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Deadly Synergy

A Keystone Symposium on TB and HIV emphasized the need to tackle the diseases in tandem

By Andreas von Bubnoff

Although tuberculosis (TB) is thought to be the leading cause of death among people with HIV/AIDS, scientific conferences often focus on these two deadly diseases separately. This changed recently, when over 300 scientists and clinicians gathered in Arusha, Tanzania, from October 20-25 at a Keystone Symposium on “Overcoming the Crisis of TB and AIDS.”

Tuberculosis, a disease caused by a bacterial infection, is responsible for between one-third to a half of AIDS deaths, and at least a quarter of the approximately two million people who died of TB last year were co-infected with HIV, conference co-organizer Anne Goldfeld of Harvard Medical School said in the opening session. “Each infection and its solution cannot be separated from each other,” she added. “By bringing together scientists and clinicians who work at the cutting edge of each disease, it’s the aim of this conference to serve as a catalyst to generate new ideas and to identify new ways of solving our global humanitarian disaster.”

The presentations at the symposium spanned many topics including the mechanism of the synergy between HIV and TB, and the treatment and prevention of both diseases.

A lethal dance

Given that the meeting convened both TB and HIV experts, one central topic was how the two infections interact and synergize in individuals that are HIV/TB co-infected. Each infection enhances the other infection’s ability to cause disease: HIV by compromising the immune system and weakening the body’s defenses against other pathogens like the bacterium that causes TB, and TB by driving HIV’s ability to replicate or produce more virus.

Goldfeld showed the results of test-tube studies that address how TB infection increases the quantity of HIV circulating in blood, known as viral load, by enhancing the ability of HIV to replicate. Her data suggest that TB infection in certain kinds of white blood cells induces a protein—one of several—that stimulates HIV replication.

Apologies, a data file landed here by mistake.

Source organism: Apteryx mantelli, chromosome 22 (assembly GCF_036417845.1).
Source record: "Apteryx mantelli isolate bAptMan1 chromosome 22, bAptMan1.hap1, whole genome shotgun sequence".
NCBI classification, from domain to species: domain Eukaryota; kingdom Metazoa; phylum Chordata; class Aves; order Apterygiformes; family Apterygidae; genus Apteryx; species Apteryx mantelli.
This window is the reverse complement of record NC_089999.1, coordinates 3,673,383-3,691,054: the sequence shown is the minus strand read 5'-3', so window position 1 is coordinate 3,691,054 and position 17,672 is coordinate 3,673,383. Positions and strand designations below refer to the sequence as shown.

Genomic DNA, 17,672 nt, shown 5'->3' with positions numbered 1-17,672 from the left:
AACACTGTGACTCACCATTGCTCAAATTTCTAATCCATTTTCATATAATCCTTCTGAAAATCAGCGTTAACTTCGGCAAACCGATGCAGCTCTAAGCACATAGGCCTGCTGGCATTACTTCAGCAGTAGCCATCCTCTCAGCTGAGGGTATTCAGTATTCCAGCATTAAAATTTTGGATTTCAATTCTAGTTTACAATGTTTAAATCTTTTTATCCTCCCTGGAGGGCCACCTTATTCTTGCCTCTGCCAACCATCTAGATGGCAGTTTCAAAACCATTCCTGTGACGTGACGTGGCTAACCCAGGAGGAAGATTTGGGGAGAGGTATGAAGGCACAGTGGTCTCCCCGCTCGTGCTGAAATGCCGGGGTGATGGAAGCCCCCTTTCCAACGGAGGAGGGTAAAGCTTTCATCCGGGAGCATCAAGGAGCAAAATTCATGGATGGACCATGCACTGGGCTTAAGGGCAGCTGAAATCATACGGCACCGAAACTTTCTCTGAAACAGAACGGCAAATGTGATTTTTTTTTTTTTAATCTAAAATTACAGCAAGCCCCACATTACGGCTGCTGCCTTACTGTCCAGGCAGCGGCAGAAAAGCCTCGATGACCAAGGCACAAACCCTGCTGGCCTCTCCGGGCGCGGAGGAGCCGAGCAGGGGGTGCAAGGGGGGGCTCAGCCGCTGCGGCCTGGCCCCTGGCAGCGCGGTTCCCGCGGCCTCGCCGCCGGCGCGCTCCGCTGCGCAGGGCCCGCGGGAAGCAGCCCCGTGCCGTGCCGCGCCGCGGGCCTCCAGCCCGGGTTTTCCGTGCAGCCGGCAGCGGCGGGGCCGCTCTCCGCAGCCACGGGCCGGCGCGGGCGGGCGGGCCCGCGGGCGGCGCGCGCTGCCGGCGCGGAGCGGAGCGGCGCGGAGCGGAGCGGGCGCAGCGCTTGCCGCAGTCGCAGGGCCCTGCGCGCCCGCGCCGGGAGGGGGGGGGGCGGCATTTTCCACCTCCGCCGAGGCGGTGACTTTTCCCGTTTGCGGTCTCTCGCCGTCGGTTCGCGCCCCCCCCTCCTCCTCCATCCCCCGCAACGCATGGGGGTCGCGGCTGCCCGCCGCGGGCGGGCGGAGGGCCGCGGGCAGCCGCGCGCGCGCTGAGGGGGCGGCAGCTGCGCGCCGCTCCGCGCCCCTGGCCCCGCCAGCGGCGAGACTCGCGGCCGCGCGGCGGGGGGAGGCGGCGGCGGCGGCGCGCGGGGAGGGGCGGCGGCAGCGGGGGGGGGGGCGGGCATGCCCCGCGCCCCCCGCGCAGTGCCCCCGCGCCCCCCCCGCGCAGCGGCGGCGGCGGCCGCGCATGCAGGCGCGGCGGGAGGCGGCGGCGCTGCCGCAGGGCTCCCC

Goldfeld is also involved in the CAMELIA clinical trial in Cambodia that is studying the timing of HIV therapy in co-infected individuals who have already begun therapy for TB. When to initiate highly active antiretroviral therapy (HAART) in co-infected people is a conundrum for scientists and clinicians. Starting co-infected people on HAART too late results in higher mortality because the immune systems of these individuals become too compromised by HIV and therefore they cannot withstand the onslaught of many infections that people with healthy immune systems can typically control. Yet there have also been concerns that starting HAART early might result in adverse drug reactions and interactions. “[There] was a tremendous bias that people couldn’t take seven different types of medicines at once,” Goldfeld said. “So the recommendation was to wait until after the intensive phase of TB therapy was finished to initiate HAART.”

In addition, TB symptoms can sometimes worsen when HAART is initiated. For reasons scientists don’t completely understand, some co-infected individuals develop immune reconstitution inflammatory syndrome or IRIS, an inflammatory disease thought to be associated with an increase in the number of infection-fighting immune cells—known as CD4+ T cells—that, ironically, is one of the benefits of HAART. Goldfeld said that IRIS typically kicks in six to eight weeks after initiation of HAART.

The aim of the CAMELIA trial, which just finished enrolling 661 co-infected volunteers, is to see if early HAART initiation will increase survival in co-infected, immune-compromised individuals despite the perhaps more complex initial clinical management of issues such as IRIS, Goldfeld said. In the trial, some co-infected volunteers start HAART two weeks after starting TB therapy, while others delay initiation of HAART until two months after starting TB therapy. Results of the trial, which evaluates survival one year after initiation of TB therapy, are expected in mid-2010.

Some volunteers enrolled in CAMELIA are also enrolled in another trial called CAPRI-T, which is designed to evaluate whether certain characteristics of CD4+ T cells are involved in causing IRIS. Investigators are analyzing blood samples from participants at several time points after they start TB therapy and at the time IRIS occurs, if this condition develops. Results of this trial are also expected in 2010.